LL: The second part, a group work to Handel’s Dixit Dominus, was commisionned by The choir in the spring of 2023, and will premiere in September. The work is performed by 6 remarkable dancers, all at different stage of their lives… from 10 years old to 50 years old.
It is a tribute to the strength of woman and their resilience.
Q: Can you share any details about the musical pieces performed: Handel’s Dixit Dominus and Bach’s Christ lag in Todesbanden?
JSV: Handel’s Dixit Dominus and Bach’s Christ lag in Todesbanden are significant choral compositions from the Baroque era. Dixit Dominus is a particularly exhilarating work by Handel, renowned for its vibrant and virtuosic choral writing, which beautifully exemplifies Handel’s mastery in blending various national styles.
Notably, it showcases the profound influence of Italian operatic writing within the context of a sacred choral piece. In contrast, Christ lag in Todesbanden is an early cantata by Bach that delves into themes of death and resurrection, embodying the more restrained style characteristic of his early oeuvre. Collectively, these pieces weave a rich musical and emotional tapestry of the Baroque period, offering a captivating fusion of intricate vocal textures and expressive harmonies.
Furthermore, this project features a composition by Pulitzer Prize-winning composer Caroline Shaw. This remarkable piece unfolds within the 17th-century soundscape reminiscent of Baroque music, dynamically expanding, infusing color, and redefining the musical language. Its core themes revolve around the global struggles of individuals seeking refuge and our shared role and responsibility in addressing both local and worldwide crises. As the composition unfolds, these themes gradually ascend to the forefront, inviting a more profound and poignant exploration of human suffering and resilience.
Please note that, in line with Baroque performance practice, the soloists are drawn from within the ensemble, the Toronto Mendelssohn Singers.
Q: Dance and live music performance together: Should it be explored like this more often, i.e. outside the usual dance repertoire?
JSV: Integrating dance and live music performances offers a multi-dimensional and captivating experience for audiences. Historically, dance and music were closely intertwined in various eras, contributing to a more immersive and holistic artistic encounter. Exploring such collaborations across different eras can indeed provide fresh perspectives and engage audiences on a profound level, transcending the boundaries of conventional performance.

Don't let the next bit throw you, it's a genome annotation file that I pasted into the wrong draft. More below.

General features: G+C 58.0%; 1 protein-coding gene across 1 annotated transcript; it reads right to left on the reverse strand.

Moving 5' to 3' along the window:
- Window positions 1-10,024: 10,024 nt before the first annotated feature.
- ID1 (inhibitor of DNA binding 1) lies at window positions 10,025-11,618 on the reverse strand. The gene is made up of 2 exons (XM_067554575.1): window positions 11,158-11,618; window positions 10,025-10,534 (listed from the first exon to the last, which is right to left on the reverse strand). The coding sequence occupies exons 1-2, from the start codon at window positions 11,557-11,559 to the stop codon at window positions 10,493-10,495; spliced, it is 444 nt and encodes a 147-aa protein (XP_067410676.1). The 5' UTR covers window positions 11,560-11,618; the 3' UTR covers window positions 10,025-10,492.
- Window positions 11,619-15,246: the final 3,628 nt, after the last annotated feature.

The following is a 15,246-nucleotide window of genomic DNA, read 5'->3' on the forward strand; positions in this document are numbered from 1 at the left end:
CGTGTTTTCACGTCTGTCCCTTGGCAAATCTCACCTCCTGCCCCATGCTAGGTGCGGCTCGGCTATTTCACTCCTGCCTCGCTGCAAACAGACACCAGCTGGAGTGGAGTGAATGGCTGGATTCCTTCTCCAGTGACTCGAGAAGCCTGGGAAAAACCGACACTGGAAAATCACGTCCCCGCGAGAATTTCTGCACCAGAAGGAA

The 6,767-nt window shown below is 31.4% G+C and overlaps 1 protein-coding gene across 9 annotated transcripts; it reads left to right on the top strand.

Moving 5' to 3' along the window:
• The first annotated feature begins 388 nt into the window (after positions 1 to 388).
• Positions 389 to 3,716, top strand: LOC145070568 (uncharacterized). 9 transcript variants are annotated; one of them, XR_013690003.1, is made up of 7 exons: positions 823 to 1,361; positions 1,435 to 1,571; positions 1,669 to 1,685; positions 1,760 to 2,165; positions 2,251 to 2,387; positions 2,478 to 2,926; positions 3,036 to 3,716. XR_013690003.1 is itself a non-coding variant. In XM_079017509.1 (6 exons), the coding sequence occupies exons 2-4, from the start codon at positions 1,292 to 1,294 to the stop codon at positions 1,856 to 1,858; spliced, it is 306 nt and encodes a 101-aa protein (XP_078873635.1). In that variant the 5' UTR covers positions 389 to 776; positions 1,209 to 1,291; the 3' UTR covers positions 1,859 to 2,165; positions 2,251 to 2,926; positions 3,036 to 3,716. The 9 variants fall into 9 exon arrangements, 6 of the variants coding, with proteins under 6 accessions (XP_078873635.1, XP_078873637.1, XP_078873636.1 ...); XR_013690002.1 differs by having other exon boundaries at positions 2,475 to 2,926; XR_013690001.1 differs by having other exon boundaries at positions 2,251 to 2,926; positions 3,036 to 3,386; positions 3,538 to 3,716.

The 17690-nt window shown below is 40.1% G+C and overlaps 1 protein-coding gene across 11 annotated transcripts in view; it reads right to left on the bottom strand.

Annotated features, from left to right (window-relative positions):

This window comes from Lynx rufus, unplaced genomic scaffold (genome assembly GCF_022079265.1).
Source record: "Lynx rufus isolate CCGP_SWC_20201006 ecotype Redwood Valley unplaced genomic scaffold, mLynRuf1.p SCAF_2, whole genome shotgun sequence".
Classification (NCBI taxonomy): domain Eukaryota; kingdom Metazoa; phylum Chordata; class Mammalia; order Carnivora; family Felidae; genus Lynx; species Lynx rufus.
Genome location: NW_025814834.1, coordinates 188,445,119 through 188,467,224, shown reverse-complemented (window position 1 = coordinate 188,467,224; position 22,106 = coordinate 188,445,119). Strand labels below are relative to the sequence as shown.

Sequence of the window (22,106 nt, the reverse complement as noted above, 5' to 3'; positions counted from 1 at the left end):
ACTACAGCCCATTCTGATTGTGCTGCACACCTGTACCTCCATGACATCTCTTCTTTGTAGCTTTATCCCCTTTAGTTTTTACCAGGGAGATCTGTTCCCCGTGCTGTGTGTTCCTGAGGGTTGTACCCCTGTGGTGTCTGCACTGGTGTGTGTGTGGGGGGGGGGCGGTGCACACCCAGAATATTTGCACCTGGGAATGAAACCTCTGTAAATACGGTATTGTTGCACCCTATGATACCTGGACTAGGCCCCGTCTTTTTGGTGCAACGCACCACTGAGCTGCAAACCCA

It’s important to recall that music, in its essence, is movement — vibrations that traverse space. Adding movement to music, even if the original composition did not anticipate it, significantly enhances the expression of both art forms. Such integration should unquestionably be pursued more frequently.
LL: I think the relationship between music and dance should always be explored, regarding of the era it is situated in.
Not all dance is connected to music and of course not all music is connected to dance. What is important is the relationship between the two and how the two art form can sort of work together inventing a new language that can be seen and that can be heard.
Q: What can you tell us about the kind of choreography you’ve created for Handel’s Dixit Dominus and Bach’s Christ lag in Todesbanden?
LL: The choreography is very much a response to the music. Musical patterns and textures are explored to create the basis of the choreography.
The Christ lag, is more sombre and internal while the Dixit Dominus is more exuberant and outspoken…
Q: Does the fact that the music is being performed live change the way you approach the dance?
LL: Not really, we often work with live music… its all about paying attention to tempo and intention.
It is actually a real treat to perform to live music, whenever we have the chance…. … and we feel very privilege to do so.
Q: What do you hope audiences will get out of the performance?
JSV: This exceptional collaboration between the Toronto Mendelssohn Singers and Compagnie de la Cidatelle is geared towards delivering audiences an immersive and thought-provoking experience. It achieves this by infusing new layers of meaning and relevance into the works of Bach and Handel through the inclusion of dance and juxtaposing these masterworks with Caroline Shaw’s composition.
By seamlessly merging the force of live choral music with the dynamic artistry of dance, the performance will stir a spectrum of emotions, evoking the Baroque Affects, and forging a distinctive bond between the performers and the audience. This connection invites a profound exploration of the diverse human experiences prevalent in our communities.
Tickets for In Time are on sale now [HERE].